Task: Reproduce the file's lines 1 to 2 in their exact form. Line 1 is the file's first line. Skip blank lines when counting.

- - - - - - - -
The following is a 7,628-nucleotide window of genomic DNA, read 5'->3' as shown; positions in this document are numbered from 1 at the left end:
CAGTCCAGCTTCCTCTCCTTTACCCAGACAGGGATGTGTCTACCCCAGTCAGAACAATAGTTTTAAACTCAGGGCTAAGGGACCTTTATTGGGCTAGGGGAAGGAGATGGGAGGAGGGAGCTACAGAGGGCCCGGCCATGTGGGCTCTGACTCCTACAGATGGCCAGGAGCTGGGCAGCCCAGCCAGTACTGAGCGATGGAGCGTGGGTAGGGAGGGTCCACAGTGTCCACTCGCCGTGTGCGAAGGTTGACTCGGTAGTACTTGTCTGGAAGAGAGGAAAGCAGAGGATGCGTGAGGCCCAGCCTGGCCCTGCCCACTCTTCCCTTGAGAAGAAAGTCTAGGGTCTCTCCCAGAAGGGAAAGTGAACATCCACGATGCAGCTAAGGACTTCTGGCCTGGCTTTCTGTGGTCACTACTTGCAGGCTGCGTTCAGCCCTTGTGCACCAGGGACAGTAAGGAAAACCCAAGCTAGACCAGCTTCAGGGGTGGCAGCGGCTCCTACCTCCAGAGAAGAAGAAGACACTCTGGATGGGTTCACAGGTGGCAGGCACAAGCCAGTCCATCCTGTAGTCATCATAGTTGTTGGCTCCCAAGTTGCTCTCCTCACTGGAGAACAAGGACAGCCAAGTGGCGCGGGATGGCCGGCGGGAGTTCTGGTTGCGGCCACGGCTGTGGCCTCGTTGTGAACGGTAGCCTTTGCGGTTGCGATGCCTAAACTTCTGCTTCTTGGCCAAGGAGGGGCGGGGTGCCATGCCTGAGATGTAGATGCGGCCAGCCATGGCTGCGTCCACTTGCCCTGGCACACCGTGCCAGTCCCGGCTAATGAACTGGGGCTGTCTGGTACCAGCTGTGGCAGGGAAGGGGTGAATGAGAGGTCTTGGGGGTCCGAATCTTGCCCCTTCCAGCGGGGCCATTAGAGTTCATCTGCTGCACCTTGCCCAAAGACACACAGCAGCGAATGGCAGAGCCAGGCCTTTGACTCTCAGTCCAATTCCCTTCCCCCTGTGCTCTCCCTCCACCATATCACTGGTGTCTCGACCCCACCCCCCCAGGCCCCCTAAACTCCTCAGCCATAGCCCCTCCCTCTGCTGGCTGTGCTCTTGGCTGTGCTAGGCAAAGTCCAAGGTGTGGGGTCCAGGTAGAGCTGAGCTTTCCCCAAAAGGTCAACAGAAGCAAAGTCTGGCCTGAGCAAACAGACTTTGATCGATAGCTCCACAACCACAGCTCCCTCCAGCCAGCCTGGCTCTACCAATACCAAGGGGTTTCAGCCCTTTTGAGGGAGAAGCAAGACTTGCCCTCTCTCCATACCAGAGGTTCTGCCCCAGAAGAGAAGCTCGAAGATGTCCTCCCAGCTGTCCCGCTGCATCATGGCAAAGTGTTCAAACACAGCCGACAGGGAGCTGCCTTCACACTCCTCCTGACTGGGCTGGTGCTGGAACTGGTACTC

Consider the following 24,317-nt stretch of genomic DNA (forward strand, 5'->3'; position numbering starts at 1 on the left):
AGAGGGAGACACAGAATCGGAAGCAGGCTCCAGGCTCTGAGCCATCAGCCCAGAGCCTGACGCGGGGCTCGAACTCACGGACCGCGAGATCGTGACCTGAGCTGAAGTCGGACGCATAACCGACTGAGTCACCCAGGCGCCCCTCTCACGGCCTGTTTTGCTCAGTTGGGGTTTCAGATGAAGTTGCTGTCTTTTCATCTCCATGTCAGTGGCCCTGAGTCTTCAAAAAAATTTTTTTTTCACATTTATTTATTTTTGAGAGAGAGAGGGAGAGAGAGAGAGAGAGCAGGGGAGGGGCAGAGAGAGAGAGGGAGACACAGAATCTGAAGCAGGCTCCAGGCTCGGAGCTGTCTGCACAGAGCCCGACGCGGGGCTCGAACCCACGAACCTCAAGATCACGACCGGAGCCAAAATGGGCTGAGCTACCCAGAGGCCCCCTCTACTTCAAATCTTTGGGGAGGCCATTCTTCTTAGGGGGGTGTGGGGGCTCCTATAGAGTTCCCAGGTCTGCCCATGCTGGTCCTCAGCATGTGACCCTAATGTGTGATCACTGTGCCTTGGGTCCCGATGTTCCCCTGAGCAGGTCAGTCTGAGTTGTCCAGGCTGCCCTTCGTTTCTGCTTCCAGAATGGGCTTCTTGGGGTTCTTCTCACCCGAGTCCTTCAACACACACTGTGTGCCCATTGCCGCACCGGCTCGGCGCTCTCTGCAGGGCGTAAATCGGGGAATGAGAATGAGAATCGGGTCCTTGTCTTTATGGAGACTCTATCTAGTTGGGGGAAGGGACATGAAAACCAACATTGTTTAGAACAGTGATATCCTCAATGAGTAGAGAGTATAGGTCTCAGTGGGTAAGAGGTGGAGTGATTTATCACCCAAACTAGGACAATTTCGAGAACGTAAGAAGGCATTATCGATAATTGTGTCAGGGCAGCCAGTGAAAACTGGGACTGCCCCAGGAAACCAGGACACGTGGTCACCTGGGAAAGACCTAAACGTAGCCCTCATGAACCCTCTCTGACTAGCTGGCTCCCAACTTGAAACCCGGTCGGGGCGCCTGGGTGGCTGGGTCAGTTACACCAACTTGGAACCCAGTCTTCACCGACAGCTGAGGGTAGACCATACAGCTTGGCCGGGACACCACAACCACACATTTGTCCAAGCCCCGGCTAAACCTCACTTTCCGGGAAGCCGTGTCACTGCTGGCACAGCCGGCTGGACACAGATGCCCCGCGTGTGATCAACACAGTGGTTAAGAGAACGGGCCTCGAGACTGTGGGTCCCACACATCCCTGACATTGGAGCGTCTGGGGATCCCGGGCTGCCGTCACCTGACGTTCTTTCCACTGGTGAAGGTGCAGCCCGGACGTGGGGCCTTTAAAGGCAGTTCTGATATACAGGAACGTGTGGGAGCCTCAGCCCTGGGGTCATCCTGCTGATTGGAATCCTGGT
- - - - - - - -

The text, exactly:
The following is a 7,628-nucleotide window of genomic DNA, read 5'->3' as shown; positions in this document are numbered from 1 at the left end:
CAGTCCAGCTTCCTCTCCTTTACCCAGACAGGGATGTGTCTACCCCAGTCAGAACAATAGTTTTAAACTCAGGGCTAAGGGACCTTTATTGGGCTAGGGGAAGGAGATGGGAGGAGGGAGCTACAGAGGGCCCGGCCATGTGGGCTCTGACTCCTACAGATGGCCAGGAGCTGGGCAGCCCAGCCAGTACTGAGCGATGGAGCGTGGGTAGGGAGGGTCCACAGTGTCCACTCGCCGTGTGCGAAGGTTGACTCGGTAGTACTTGTCTGGAAGAGAGGAAAGCAGAGGATGCGTGAGGCCCAGCCTGGCCCTGCCCACTCTTCCCTTGAGAAGAAAGTCTAGGGTCTCTCCCAGAAGGGAAAGTGAACATCCACGATGCAGCTAAGGACTTCTGGCCTGGCTTTCTGTGGTCACTACTTGCAGGCTGCGTTCAGCCCTTGTGCACCAGGGACAGTAAGGAAAACCCAAGCTAGACCAGCTTCAGGGGTGGCAGCGGCTCCTACCTCCAGAGAAGAAGAAGACACTCTGGATGGGTTCACAGGTGGCAGGCACAAGCCAGTCCATCCTGTAGTCATCATAGTTGTTGGCTCCCAAGTTGCTCTCCTCACTGGAGAACAAGGACAGCCAAGTGGCGCGGGATGGCCGGCGGGAGTTCTGGTTGCGGCCACGGCTGTGGCCTCGTTGTGAACGGTAGCCTTTGCGGTTGCGATGCCTAAACTTCTGCTTCTTGGCCAAGGAGGGGCGGGGTGCCATGCCTGAGATGTAGATGCGGCCAGCCATGGCTGCGTCCACTTGCCCTGGCACACCGTGCCAGTCCCGGCTAATGAACTGGGGCTGTCTGGTACCAGCTGTGGCAGGGAAGGGGTGAATGAGAGGTCTTGGGGGTCCGAATCTTGCCCCTTCCAGCGGGGCCATTAGAGTTCATCTGCTGCACCTTGCCCAAAGACACACAGCAGCGAATGGCAGAGCCAGGCCTTTGACTCTCAGTCCAATTCCCTTCCCCCTGTGCTCTCCCTCCACCATATCACTGGTGTCTCGACCCCACCCCCCCAGGCCCCCTAAACTCCTCAGCCATAGCCCCTCCCTCTGCTGGCTGTGCTCTTGGCTGTGCTAGGCAAAGTCCAAGGTGTGGGGTCCAGGTAGAGCTGAGCTTTCCCCAAAAGGTCAACAGAAGCAAAGTCTGGCCTGAGCAAACAGACTTTGATCGATAGCTCCACAACCACAGCTCCCTCCAGCCAGCCTGGCTCTACCAATACCAAGGGGTTTCAGCCCTTTTGAGGGAGAAGCAAGACTTGCCCTCTCTCCATACCAGAGGTTCTGCCCCAGAAGAGAAGCTCGAAGATGTCCTCCCAGCTGTCCCGCTGCATCATGGCAAAGTGTTCAAACACAGCCGACAGGGAGCTGCCTTCACACTCCTCCTGACTGGGCTGGTGCTGGAACTGGTACTC